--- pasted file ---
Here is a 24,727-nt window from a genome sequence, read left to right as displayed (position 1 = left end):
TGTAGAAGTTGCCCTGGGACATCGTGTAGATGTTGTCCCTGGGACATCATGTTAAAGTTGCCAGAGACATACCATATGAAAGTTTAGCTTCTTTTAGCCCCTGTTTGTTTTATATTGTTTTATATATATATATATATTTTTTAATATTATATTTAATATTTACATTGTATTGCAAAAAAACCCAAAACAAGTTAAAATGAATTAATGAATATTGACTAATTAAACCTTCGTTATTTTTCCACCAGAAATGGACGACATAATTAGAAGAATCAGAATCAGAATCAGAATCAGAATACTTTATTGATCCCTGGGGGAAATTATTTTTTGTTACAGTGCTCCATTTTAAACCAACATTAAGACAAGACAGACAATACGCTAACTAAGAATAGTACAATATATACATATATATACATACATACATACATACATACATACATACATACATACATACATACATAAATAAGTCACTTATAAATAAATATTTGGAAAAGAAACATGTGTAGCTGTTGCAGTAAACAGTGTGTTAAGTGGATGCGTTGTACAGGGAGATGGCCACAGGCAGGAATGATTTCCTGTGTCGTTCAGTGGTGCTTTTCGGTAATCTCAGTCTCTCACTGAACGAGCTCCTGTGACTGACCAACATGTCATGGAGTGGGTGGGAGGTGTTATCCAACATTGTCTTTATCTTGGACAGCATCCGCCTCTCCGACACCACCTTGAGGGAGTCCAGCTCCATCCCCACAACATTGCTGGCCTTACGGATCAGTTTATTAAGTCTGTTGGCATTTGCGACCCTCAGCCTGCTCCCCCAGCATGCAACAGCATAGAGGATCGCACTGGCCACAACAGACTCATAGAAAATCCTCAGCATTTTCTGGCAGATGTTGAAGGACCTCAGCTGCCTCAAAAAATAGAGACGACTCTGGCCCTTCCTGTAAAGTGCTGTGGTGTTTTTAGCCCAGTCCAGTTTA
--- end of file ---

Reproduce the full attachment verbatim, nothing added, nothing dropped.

Here is a 24,727-nt window from a genome sequence, read left to right as displayed (position 1 = left end):
TGTAGAAGTTGCCCTGGGACATCGTGTAGATGTTGTCCCTGGGACATCATGTTAAAGTTGCCAGAGACATACCATATGAAAGTTTAGCTTCTTTTAGCCCCTGTTTGTTTTATATTGTTTTATATATATATATATATTTTTTAATATTATATTTAATATTTACATTGTATTGCAAAAAAACCCAAAACAAGTTAAAATGAATTAATGAATATTGACTAATTAAACCTTCGTTATTTTTCCACCAGAAATGGACGACATAATTAGAAGAATCAGAATCAGAATCAGAATCAGAATACTTTATTGATCCCTGGGGGAAATTATTTTTTGTTACAGTGCTCCATTTTAAACCAACATTAAGACAAGACAGACAATACGCTAACTAAGAATAGTACAATATATACATATATATACATACATACATACATACATACATACATACATACATACATACATACATAAATAAGTCACTTATAAATAAATATTTGGAAAAGAAACATGTGTAGCTGTTGCAGTAAACAGTGTGTTAAGTGGATGCGTTGTACAGGGAGATGGCCACAGGCAGGAATGATTTCCTGTGTCGTTCAGTGGTGCTTTTCGGTAATCTCAGTCTCTCACTGAACGAGCTCCTGTGACTGACCAACATGTCATGGAGTGGGTGGGAGGTGTTATCCAACATTGTCTTTATCTTGGACAGCATCCGCCTCTCCGACACCACCTTGAGGGAGTCCAGCTCCATCCCCACAACATTGCTGGCCTTACGGATCAGTTTATTAAGTCTGTTGGCATTTGCGACCCTCAGCCTGCTCCCCCAGCATGCAACAGCATAGAGGATCGCACTGGCCACAACAGACTCATAGAAAATCCTCAGCATTTTCTGGCAGATGTTGAAGGACCTCAGCTGCCTCAAAAAATAGAGACGACTCTGGCCCTTCCTGTAAAGTGCTGTGGTGTTTTTAGCCCAGTCCAGTTTA